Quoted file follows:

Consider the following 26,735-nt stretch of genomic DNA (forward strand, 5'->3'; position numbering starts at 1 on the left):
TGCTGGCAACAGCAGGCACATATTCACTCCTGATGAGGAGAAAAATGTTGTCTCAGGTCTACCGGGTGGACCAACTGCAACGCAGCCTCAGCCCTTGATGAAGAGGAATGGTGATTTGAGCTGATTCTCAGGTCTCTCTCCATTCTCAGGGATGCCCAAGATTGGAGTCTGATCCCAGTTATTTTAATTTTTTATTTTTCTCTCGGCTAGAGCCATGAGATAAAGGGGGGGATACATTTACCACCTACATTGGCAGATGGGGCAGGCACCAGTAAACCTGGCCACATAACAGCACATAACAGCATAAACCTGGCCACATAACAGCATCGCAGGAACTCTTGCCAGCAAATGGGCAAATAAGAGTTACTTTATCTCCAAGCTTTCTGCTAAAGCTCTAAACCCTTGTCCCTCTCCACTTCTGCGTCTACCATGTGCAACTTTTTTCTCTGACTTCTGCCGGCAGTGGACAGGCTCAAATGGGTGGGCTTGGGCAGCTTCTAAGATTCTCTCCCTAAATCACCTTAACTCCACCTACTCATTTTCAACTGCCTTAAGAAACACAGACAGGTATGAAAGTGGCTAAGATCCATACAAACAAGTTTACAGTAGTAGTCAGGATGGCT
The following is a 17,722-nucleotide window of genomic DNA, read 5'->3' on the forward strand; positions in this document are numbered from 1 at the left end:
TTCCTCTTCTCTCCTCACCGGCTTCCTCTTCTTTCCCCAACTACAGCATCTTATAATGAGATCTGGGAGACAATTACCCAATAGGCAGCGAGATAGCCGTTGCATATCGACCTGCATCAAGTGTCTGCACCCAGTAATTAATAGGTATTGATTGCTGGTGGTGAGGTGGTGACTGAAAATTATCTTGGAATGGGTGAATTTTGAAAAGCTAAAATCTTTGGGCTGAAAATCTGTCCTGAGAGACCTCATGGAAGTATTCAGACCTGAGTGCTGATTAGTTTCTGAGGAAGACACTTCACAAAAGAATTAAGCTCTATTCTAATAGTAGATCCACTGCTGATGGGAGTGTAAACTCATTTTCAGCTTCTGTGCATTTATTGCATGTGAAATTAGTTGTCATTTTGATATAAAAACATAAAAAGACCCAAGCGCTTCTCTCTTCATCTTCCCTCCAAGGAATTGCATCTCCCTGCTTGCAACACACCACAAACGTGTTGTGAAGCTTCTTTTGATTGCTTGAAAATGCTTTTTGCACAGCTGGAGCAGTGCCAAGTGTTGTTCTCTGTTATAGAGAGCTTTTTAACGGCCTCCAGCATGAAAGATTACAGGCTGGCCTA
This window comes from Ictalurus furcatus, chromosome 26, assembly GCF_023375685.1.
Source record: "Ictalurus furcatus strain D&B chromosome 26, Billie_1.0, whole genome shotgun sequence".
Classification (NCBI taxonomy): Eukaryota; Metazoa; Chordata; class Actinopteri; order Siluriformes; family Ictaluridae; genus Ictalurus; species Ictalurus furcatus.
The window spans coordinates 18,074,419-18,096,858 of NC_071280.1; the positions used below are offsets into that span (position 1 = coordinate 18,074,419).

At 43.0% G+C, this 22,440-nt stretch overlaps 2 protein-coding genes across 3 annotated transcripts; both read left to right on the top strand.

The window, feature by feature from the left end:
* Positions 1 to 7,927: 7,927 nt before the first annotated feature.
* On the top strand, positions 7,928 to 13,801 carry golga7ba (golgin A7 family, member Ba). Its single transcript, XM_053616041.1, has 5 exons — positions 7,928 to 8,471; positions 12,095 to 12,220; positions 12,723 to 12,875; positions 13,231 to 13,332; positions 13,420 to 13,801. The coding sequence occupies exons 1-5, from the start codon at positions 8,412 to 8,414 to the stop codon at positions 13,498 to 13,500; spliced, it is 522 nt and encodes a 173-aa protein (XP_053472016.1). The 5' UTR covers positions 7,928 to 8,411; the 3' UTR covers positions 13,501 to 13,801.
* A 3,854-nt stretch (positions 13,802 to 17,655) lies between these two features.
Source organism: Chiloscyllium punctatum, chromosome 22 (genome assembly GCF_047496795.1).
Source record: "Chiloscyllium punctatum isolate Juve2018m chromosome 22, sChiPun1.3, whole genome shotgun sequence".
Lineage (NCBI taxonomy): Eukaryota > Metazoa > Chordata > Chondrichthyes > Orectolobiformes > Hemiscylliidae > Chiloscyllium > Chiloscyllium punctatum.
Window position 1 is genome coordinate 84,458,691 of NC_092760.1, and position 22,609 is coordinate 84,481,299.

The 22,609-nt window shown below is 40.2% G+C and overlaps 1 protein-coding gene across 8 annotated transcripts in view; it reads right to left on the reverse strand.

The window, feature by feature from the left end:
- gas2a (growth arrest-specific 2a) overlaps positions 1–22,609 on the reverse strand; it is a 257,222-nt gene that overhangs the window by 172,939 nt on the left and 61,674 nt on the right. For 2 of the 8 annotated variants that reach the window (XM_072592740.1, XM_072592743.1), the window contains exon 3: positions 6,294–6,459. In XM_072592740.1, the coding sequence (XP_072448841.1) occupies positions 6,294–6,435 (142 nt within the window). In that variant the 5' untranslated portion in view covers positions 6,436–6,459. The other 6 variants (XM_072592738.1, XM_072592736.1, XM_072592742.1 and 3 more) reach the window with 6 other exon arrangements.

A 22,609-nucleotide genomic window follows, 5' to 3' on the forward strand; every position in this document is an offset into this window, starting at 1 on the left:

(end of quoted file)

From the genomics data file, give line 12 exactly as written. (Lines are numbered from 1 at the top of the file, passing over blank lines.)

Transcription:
* On the top strand, positions 7,928 to 13,801 carry golga7ba (golgin A7 family, member Ba). Its single transcript, XM_053616041.1, has 5 exons — positions 7,928 to 8,471; positions 12,095 to 12,220; positions 12,723 to 12,875; positions 13,231 to 13,332; positions 13,420 to 13,801. The coding sequence occupies exons 1-5, from the start codon at positions 8,412 to 8,414 to the stop codon at positions 13,498 to 13,500; spliced, it is 522 nt and encodes a 173-aa protein (XP_053472016.1). The 5' UTR covers positions 7,928 to 8,411; the 3' UTR covers positions 13,501 to 13,801.